Deema

Content Writer. I am thrilled to combine my experience in the market with over a decade of content writing to keep finding new and exciting ways to communicate with our traders and viewers.

If you spend enough time observing the market you will realize that action and reaction cause most of market movements. If you take a closer look you will see that three names seem to always appear close to each other when you read your daily market news. The US dollar, better known to traders as USD gets to be linked to gold very often. In the mix, we also throw their third friend; US interest rates.

Let’s take a look at how these three amigos seem to always be pushing each other around.

Interest Rates and the USD

Now the U.S. Federal Reserve, we’ll go on calling it the Fed, decides on interest rate movements in the United States. It makes those decisions based on broader economic conditions. When the economy is doing well the Fed removes policy accommodation in a controlled and measurable way. In other words, it begins raising interest rates.

What happens to the USD when interest rates rise? Things are not written in stone, but higher interest rates make USD-denominated accounts more attractive to investors. This, in turn, tends to raise the value of the dollar.

USD and Gold

Gold is priced in USD. Which means when any investor wants to buy gold they pay the value in the US dollar. If the US dollar is higher, gold becomes more expensive for foreign investors, who have to convert their local currencies into US dollars in order to buy gold.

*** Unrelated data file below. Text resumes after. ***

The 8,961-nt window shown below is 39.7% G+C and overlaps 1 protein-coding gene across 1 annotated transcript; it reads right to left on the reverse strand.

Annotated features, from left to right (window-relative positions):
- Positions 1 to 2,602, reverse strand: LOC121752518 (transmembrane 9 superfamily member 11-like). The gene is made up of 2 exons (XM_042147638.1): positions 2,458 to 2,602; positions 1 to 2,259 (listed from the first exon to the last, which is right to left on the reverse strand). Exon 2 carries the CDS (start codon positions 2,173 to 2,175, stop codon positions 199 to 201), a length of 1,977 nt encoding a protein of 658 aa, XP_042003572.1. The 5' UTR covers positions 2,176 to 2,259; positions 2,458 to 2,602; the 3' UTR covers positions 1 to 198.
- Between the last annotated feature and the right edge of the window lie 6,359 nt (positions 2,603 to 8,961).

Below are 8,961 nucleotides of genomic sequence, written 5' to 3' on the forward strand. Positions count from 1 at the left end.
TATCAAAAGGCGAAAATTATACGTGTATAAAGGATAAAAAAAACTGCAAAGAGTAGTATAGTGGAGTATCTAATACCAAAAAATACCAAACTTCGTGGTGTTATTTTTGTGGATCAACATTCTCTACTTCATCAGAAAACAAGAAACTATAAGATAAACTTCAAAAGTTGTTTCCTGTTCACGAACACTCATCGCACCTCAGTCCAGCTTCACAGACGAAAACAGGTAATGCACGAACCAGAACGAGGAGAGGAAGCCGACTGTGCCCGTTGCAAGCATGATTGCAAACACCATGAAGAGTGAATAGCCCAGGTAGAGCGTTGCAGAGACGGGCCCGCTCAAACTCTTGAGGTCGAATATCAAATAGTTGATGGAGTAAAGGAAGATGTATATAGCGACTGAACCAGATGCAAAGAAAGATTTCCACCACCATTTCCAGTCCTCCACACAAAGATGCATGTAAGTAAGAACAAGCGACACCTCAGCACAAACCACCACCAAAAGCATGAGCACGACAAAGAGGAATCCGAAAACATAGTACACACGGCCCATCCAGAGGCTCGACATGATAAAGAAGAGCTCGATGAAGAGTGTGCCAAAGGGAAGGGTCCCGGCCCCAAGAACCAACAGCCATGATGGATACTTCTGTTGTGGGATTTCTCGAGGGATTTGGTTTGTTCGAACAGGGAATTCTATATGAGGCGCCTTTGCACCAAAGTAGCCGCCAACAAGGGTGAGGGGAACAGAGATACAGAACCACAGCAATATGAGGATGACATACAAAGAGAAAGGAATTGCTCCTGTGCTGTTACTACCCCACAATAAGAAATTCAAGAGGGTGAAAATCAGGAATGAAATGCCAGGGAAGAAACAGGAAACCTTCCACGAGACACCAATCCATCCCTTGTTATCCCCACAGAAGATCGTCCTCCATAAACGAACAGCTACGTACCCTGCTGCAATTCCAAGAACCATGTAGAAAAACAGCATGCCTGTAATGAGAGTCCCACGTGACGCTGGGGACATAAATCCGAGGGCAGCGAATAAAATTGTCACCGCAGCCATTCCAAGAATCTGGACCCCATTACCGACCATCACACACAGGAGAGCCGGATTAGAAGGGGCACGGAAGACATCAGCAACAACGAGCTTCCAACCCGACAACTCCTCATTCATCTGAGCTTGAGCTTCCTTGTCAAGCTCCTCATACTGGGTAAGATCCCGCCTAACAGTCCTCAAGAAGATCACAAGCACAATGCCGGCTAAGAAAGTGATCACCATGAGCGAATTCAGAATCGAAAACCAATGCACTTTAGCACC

This increase in price tends to put off many gold investors, which can lead to a drop in the price of gold.

Higher Interest Rates = Higher USD = Lower Gold Prices

Is This a Rule?

Of course, like everything else in the market nothing is ever a concrete rule. This relationship isn’t linear. The USD and Gold are affected by a great number of factors and therefore one’s movement doesn’t always directly affect the other.

As an example, gold has vastly outperformed the dollar percentage-wise since the beginning of the year.

For this example, we need to look at the mere expectation that the Fed would raise interest rates, which began around mid-2014. Over the next two and half years, the dollar surged over 20% against the basket of world currencies.

When the Fed, however, did accelerate rate hikes, the dollar’s gains slowed and eventually reversed. This is a classic example of “buying the rumor and selling the fact”.

But at the end of the day, anybody who follows the markets and reads the news will see that the USD, gold and US interest rates tend to find a way to follow each other at most times.

CNN Wire (14 June 20170. “Federal Reserve Raises Interest Rates for 3rd Time Since December.” KTLA5.

Reuters (12 July 2017). “Gold climbs as Yellen testimony curbs dollar, U.S. yields.” CNBC.

The Wall Street Journal (17 July 2017). “Trump Comments Weigh on the Dollar, Lift Gold.”

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